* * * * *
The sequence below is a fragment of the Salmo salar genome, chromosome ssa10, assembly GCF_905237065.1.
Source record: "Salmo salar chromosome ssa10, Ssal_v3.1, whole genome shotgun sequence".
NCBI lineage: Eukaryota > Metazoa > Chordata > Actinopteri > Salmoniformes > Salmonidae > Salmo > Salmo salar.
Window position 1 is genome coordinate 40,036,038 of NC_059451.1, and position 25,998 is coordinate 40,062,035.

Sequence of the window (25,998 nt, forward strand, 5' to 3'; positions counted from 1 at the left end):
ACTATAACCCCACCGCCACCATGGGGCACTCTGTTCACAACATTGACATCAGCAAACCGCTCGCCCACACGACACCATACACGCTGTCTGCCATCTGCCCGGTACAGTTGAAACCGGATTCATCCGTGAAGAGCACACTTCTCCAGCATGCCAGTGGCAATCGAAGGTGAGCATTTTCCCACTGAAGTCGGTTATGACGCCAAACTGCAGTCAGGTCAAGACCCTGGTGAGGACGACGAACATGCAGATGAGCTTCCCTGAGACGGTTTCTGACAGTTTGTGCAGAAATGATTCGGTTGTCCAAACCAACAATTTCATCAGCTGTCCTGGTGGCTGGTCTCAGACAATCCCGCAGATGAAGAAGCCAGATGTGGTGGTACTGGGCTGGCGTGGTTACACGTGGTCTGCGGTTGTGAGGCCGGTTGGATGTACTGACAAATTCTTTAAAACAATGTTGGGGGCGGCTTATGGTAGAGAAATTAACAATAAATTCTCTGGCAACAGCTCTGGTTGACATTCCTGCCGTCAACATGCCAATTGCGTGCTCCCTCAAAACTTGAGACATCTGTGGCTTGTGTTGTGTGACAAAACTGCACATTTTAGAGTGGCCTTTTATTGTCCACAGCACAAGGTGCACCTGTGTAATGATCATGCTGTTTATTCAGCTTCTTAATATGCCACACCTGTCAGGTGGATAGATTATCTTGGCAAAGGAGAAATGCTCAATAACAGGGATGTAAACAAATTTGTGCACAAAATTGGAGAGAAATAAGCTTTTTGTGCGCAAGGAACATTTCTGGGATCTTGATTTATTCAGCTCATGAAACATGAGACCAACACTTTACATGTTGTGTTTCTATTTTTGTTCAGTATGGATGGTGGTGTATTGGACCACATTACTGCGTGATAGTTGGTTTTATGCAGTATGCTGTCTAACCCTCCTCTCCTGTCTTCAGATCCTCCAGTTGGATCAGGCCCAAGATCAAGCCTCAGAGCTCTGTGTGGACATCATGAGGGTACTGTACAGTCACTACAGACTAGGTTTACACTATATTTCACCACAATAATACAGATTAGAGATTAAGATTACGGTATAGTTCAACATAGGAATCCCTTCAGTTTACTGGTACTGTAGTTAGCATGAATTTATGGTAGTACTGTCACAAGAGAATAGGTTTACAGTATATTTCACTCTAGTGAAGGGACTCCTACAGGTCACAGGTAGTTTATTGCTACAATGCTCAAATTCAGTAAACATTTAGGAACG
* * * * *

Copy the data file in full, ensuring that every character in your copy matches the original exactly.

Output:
The sequence below is a fragment of the Salmo salar genome, chromosome ssa10, assembly GCF_905237065.1.
Source record: "Salmo salar chromosome ssa10, Ssal_v3.1, whole genome shotgun sequence".
NCBI lineage: Eukaryota > Metazoa > Chordata > Actinopteri > Salmoniformes > Salmonidae > Salmo > Salmo salar.
Window position 1 is genome coordinate 40,036,038 of NC_059451.1, and position 25,998 is coordinate 40,062,035.

Sequence of the window (25,998 nt, forward strand, 5' to 3'; positions counted from 1 at the left end):
ACTATAACCCCACCGCCACCATGGGGCACTCTGTTCACAACATTGACATCAGCAAACCGCTCGCCCACACGACACCATACACGCTGTCTGCCATCTGCCCGGTACAGTTGAAACCGGATTCATCCGTGAAGAGCACACTTCTCCAGCATGCCAGTGGCAATCGAAGGTGAGCATTTTCCCACTGAAGTCGGTTATGACGCCAAACTGCAGTCAGGTCAAGACCCTGGTGAGGACGACGAACATGCAGATGAGCTTCCCTGAGACGGTTTCTGACAGTTTGTGCAGAAATGATTCGGTTGTCCAAACCAACAATTTCATCAGCTGTCCTGGTGGCTGGTCTCAGACAATCCCGCAGATGAAGAAGCCAGATGTGGTGGTACTGGGCTGGCGTGGTTACACGTGGTCTGCGGTTGTGAGGCCGGTTGGATGTACTGACAAATTCTTTAAAACAATGTTGGGGGCGGCTTATGGTAGAGAAATTAACAATAAATTCTCTGGCAACAGCTCTGGTTGACATTCCTGCCGTCAACATGCCAATTGCGTGCTCCCTCAAAACTTGAGACATCTGTGGCTTGTGTTGTGTGACAAAACTGCACATTTTAGAGTGGCCTTTTATTGTCCACAGCACAAGGTGCACCTGTGTAATGATCATGCTGTTTATTCAGCTTCTTAATATGCCACACCTGTCAGGTGGATAGATTATCTTGGCAAAGGAGAAATGCTCAATAACAGGGATGTAAACAAATTTGTGCACAAAATTGGAGAGAAATAAGCTTTTTGTGCGCAAGGAACATTTCTGGGATCTTGATTTATTCAGCTCATGAAACATGAGACCAACACTTTACATGTTGTGTTTCTATTTTTGTTCAGTATGGATGGTGGTGTATTGGACCACATTACTGCGTGATAGTTGGTTTTATGCAGTATGCTGTCTAACCCTCCTCTCCTGTCTTCAGATCCTCCAGTTGGATCAGGCCCAAGATCAAGCCTCAGAGCTCTGTGTGGACATCATGAGGGTACTGTACAGTCACTACAGACTAGGTTTACACTATATTTCACCACAATAATACAGATTAGAGATTAAGATTACGGTATAGTTCAACATAGGAATCCCTTCAGTTTACTGGTACTGTAGTTAGCATGAATTTATGGTAGTACTGTCACAAGAGAATAGGTTTACAGTATATTTCACTCTAGTGAAGGGACTCCTACAGGTCACAGGTAGTTTATTGCTACAATGCTCAAATTCAGTAAACATTTAGGAACG